EnergyPlus can model refrigerated case equipment consisting of a compressor rack, multiple refrigerated cases and walk-in coolers, secondary loop equipment, and optional heat reclaim air and water heating coils. The refrigerated case equipment models perform four major functions:
- calculate the electric consumption of refrigerated cases and walk-in coolers connected to a compressor rack
- determine the impact of refrigerated cases and walk-in coolers on zone cooling and dehumidification loads (i.e., case credits), including the effects of HVAC duct configuration
- calculate the electric consumption and COP of the compressor rack, and the electric and water (if applicable) consumption related to cooling the compressor rack’s condenser.
- determine the total amount of heat rejected by the compressor rack’s condenser and store this information for use by waste heat recovery models (e.g., using Desuperheater heating coil (object: Coil:Heating:Desuperheater) as an air reheat coil for high humidity control in a supermarket)
The case and walk-in models account for nearly all performance aspects of typical supermarket refrigeration equipment. Refrigerated case and walk-in performance are based on the combined effects of evaporator load, fan operation, lighting, defrost type, and anti-sweat heater operation. Optional air and water heating coils can be modeled to reclaim available waste heat (superheat) from the compressor rack.
The user has two options when describing the balance of the system. Energy used to cool the condenser is simulated in both approaches. The simplest option is to use a compressor rack object, combining the compressors and condenser into a single unit with the performance determined by the heat rejection environment and the total case load. An example schematic of a compressor rack system is shown in Figure 275 below.
A detailed refrigeration system object models compressor and condenser performance separately. The detailed refrigeration system also includes the ability to transfer refrigeration load from one system to another using subcoolers, cascade condensers, and secondary loops. An example schematic of the detailed refrigeration system is shown in Figure 276 below. Subcooler #2 is shown twice on Figure 276 because it represents a liquid suction heat exchanger. This type of subcooler uses the cool suction gas to subcool the warmer condensed liquid. Subcoolers #1 and #3 on Figure 276 represent mechanical subcoolers. These subcoolers are used to subcool the condensate on a lower-temperature system using the cold liquid refrigerant from a higher temperature system. On this example, only subcoolers #1 and #2 would be defined as a part of the refrigeration system. However, subcooler #3 would place a refrigerating load, similar to the load of a refrigerated case, on the system.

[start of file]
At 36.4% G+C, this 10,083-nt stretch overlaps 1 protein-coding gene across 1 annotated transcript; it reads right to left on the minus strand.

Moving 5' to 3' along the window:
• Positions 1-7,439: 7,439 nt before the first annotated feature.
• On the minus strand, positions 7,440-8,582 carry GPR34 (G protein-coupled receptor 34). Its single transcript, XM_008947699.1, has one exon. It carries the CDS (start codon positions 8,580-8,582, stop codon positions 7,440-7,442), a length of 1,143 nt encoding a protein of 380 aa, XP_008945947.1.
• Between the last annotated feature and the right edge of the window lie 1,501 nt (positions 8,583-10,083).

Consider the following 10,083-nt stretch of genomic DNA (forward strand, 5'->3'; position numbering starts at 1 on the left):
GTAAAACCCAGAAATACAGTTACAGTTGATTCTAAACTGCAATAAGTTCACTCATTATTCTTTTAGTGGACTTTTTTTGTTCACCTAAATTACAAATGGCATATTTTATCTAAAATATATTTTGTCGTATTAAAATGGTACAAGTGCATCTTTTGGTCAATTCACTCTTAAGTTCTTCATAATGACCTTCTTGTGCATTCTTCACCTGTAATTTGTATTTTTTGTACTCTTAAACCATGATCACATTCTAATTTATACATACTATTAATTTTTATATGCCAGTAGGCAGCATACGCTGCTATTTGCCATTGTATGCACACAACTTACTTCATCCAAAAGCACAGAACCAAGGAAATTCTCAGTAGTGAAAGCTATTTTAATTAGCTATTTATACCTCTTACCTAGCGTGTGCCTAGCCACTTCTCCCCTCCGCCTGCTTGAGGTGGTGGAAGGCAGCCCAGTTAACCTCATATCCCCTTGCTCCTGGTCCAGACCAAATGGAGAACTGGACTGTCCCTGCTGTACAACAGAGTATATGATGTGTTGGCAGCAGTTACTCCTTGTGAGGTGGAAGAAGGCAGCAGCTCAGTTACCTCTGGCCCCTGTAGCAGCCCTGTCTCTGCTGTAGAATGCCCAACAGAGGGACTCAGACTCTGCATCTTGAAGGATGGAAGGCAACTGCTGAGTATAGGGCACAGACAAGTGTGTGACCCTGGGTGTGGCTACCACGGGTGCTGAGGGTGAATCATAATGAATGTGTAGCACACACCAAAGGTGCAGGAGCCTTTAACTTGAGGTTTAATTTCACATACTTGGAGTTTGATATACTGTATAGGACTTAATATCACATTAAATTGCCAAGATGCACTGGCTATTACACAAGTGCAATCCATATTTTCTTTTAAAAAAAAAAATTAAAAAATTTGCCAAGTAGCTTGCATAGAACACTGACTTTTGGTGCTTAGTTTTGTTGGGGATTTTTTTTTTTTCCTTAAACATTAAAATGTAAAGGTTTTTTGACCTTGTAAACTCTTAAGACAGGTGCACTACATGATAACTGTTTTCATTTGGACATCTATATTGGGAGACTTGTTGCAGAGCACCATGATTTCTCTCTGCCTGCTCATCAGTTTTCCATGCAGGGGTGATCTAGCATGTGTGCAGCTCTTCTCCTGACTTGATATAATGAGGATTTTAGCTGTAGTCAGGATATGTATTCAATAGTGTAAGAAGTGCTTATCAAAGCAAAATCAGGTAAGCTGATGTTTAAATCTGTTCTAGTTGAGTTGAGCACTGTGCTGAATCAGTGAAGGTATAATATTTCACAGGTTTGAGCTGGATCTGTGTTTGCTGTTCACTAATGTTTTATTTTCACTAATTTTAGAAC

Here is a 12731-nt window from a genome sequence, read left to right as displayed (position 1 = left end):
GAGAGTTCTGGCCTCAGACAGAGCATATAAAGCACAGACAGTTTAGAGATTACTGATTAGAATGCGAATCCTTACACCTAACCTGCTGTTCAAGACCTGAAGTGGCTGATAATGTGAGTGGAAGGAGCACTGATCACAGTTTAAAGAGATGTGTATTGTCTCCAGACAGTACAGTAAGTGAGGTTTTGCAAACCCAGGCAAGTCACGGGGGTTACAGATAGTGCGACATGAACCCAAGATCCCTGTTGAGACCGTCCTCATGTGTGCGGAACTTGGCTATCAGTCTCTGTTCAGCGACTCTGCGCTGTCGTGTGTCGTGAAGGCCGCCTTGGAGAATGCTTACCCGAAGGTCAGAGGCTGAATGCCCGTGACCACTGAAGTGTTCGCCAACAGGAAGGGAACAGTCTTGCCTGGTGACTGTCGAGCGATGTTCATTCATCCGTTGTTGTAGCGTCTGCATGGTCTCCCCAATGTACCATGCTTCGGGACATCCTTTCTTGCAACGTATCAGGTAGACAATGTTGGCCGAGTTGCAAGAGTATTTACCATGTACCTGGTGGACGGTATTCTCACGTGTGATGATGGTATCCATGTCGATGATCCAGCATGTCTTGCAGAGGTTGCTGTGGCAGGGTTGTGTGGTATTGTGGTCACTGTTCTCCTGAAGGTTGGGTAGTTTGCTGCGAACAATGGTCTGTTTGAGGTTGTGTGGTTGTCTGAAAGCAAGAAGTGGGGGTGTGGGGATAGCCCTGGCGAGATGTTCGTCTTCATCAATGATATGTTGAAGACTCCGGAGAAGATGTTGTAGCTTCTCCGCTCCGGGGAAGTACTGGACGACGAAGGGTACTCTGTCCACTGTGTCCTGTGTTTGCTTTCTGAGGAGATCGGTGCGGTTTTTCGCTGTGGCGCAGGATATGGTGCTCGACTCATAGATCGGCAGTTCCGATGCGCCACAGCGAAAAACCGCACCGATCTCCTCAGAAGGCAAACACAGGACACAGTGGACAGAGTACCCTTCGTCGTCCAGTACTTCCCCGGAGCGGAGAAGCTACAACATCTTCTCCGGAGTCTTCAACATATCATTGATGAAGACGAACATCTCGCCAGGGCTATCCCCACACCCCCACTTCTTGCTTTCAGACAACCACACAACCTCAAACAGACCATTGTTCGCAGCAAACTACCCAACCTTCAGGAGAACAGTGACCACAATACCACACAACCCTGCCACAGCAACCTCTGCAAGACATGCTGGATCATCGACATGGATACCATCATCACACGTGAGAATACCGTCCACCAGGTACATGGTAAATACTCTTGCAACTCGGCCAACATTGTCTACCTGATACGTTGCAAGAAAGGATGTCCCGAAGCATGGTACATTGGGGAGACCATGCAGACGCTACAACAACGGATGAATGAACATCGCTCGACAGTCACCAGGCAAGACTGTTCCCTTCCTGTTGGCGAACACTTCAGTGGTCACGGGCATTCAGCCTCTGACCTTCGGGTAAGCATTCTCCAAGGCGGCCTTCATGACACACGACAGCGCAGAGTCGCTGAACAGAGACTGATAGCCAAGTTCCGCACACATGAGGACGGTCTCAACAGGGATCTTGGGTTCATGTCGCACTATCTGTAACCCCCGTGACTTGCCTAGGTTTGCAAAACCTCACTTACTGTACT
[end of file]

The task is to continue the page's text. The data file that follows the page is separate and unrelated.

Typical Compressor Rack Equipment Schematic
Typical Detailed Refrigeration System Equipment Schematic
Four classes of secondary refrigeration loops can be modeled:
- a separate water loop is used to remove heat rejected by the condenser,
- a lower-temperature refrigeration system rejects heat to a higher-temperature refrigeration system via a cascade condenser,
- a fluid, such as a brine or glycol solution, is cooled in a secondary evaporator and is then circulated to chill the refrigerated cases and walk-ins, and
- a refrigerant, such as CO2, is partially evaporated in the refrigerated cases and walk-ins in a liquid-overfeed circuit, and then condensed in a secondary evaporator.
The first two classes of secondary loops are modeled using Refrigeration:System objects with Refrigeration:Condenser:WaterCooled and Refrigeration:Condenser:Cascade objects, respectively. Figure 276 shows how cascade condensers and secondary evaporators are treated as a refrigeration load on a primary detailed system. The second two classes are modeled with a Refrigeration:SecondarySystem object described later in this section.
The compressor rack, detailed and secondary refrigeration systems, refrigerated case, and other component models are described below. The optional air and water heating coils are described elsewhere in this document (Ref. objects Coil:Heating:Desuperheater and Coil:WaterHeating:Desuperheater).
Refrigeration Compressor Racks[LINK]
The refrigerated case compressor rack object works in conjunction with the refrigerated case and walk-in cooler objects (Refrigeration:Case and Refrigeration:WalkIn) to simulate the performance of a simple supermarket-type refrigeration system. This object (Refrigeration:CompressorRack) models the electric consumption of the rack compressors and the cooling of the compressor rack’s condenser. Heat removed from the refrigerated cases and walk-ins and compressor/condenser fan heat can be rejected either outdoors or to a zone. Compressor rack condenser waste heat can also be reclaimed for use by an optional air heating coil (Ref. object Coil:Heating:Desuperheater) or by a user-defined plant water loop (Ref. object Coil:WaterHeating:Desuperheater).